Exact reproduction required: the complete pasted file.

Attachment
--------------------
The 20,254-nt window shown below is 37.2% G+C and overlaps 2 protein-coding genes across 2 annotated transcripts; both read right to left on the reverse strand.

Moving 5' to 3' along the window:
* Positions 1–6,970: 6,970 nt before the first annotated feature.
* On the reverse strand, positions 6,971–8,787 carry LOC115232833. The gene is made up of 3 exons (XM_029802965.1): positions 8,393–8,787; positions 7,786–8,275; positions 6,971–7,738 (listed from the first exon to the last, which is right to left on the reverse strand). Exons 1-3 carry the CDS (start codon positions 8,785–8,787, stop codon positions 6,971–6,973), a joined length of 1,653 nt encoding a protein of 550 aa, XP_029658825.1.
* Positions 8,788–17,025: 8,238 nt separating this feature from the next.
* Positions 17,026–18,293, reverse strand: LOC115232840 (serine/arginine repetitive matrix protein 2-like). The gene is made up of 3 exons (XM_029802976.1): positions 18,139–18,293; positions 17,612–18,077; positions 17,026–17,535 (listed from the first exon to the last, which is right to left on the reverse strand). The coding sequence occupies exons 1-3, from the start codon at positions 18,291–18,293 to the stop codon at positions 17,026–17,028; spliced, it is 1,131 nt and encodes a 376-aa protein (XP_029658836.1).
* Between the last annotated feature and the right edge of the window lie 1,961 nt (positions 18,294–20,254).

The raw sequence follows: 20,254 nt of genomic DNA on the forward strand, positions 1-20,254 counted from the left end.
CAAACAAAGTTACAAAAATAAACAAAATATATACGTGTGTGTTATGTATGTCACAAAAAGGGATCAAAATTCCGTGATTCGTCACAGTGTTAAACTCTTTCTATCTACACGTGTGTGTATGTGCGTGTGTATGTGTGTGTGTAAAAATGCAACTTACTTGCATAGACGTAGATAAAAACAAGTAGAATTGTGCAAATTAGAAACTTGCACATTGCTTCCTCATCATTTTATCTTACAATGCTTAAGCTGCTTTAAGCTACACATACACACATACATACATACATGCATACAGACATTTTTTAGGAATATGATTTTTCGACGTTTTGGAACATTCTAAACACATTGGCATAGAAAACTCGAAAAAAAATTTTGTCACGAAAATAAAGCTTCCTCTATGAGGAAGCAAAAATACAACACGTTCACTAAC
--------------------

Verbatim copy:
The 20,254-nt window shown below is 37.2% G+C and overlaps 2 protein-coding genes across 2 annotated transcripts; both read right to left on the reverse strand.

Moving 5' to 3' along the window:
* Positions 1–6,970: 6,970 nt before the first annotated feature.
* On the reverse strand, positions 6,971–8,787 carry LOC115232833. The gene is made up of 3 exons (XM_029802965.1): positions 8,393–8,787; positions 7,786–8,275; positions 6,971–7,738 (listed from the first exon to the last, which is right to left on the reverse strand). Exons 1-3 carry the CDS (start codon positions 8,785–8,787, stop codon positions 6,971–6,973), a joined length of 1,653 nt encoding a protein of 550 aa, XP_029658825.1.
* Positions 8,788–17,025: 8,238 nt separating this feature from the next.
* Positions 17,026–18,293, reverse strand: LOC115232840 (serine/arginine repetitive matrix protein 2-like). The gene is made up of 3 exons (XM_029802976.1): positions 18,139–18,293; positions 17,612–18,077; positions 17,026–17,535 (listed from the first exon to the last, which is right to left on the reverse strand). The coding sequence occupies exons 1-3, from the start codon at positions 18,291–18,293 to the stop codon at positions 17,026–17,028; spliced, it is 1,131 nt and encodes a 376-aa protein (XP_029658836.1).
* Between the last annotated feature and the right edge of the window lie 1,961 nt (positions 18,294–20,254).

The raw sequence follows: 20,254 nt of genomic DNA on the forward strand, positions 1-20,254 counted from the left end.
CAAACAAAGTTACAAAAATAAACAAAATATATACGTGTGTGTTATGTATGTCACAAAAAGGGATCAAAATTCCGTGATTCGTCACAGTGTTAAACTCTTTCTATCTACACGTGTGTGTATGTGCGTGTGTATGTGTGTGTGTAAAAATGCAACTTACTTGCATAGACGTAGATAAAAACAAGTAGAATTGTGCAAATTAGAAACTTGCACATTGCTTCCTCATCATTTTATCTTACAATGCTTAAGCTGCTTTAAGCTACACATACACACATACATACATACATGCATACAGACATTTTTTAGGAATATGATTTTTCGACGTTTTGGAACATTCTAAACACATTGGCATAGAAAACTCGAAAAAAAATTTTGTCACGAAAATAAAGCTTCCTCTATGAGGAAGCAAAAATACAACACGTTCACTAAC